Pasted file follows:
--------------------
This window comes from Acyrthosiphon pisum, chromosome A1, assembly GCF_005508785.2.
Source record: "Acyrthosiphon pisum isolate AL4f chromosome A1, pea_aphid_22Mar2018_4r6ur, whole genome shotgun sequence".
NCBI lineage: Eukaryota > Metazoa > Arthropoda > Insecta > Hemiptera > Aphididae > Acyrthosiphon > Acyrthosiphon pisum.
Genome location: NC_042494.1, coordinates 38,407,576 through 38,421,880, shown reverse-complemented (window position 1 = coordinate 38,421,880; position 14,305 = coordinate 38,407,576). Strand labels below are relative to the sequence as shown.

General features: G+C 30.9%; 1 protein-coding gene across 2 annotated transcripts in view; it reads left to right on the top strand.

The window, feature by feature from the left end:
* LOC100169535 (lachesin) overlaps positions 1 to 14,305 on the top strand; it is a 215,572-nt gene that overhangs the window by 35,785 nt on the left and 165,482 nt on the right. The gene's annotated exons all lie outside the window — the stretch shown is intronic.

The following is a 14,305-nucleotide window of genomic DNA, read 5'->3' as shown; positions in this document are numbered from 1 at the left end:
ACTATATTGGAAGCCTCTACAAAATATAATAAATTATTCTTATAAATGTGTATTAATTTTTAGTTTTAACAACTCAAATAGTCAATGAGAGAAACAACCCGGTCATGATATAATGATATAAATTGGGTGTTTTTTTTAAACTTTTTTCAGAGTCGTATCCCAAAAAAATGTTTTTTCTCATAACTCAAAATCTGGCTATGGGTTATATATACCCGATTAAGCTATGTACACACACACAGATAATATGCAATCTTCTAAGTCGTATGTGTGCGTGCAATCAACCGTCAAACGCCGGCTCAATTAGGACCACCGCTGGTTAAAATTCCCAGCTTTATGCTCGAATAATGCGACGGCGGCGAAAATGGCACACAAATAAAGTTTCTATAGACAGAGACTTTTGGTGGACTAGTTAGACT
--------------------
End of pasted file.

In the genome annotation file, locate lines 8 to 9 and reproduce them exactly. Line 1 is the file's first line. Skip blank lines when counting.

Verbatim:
The following is a 14,305-nucleotide window of genomic DNA, read 5'->3' as shown; positions in this document are numbered from 1 at the left end:
ACTATATTGGAAGCCTCTACAAAATATAATAAATTATTCTTATAAATGTGTATTAATTTTTAGTTTTAACAACTCAAATAGTCAATGAGAGAAACAACCCGGTCATGATATAATGATATAAATTGGGTGTTTTTTTTAAACTTTTTTCAGAGTCGTATCCCAAAAAAATGTTTTTTCTCATAACTCAAAATCTGGCTATGGGTTATATATACCCGATTAAGCTATGTACACACACACAGATAATATGCAATCTTCTAAGTCGTATGTGTGCGTGCAATCAACCGTCAAACGCCGGCTCAATTAGGACCACCGCTGGTTAAAATTCCCAGCTTTATGCTCGAATAATGCGACGGCGGCGAAAATGGCACACAAATAAAGTTTCTATAGACAGAGACTTTTGGTGGACTAGTTAGACT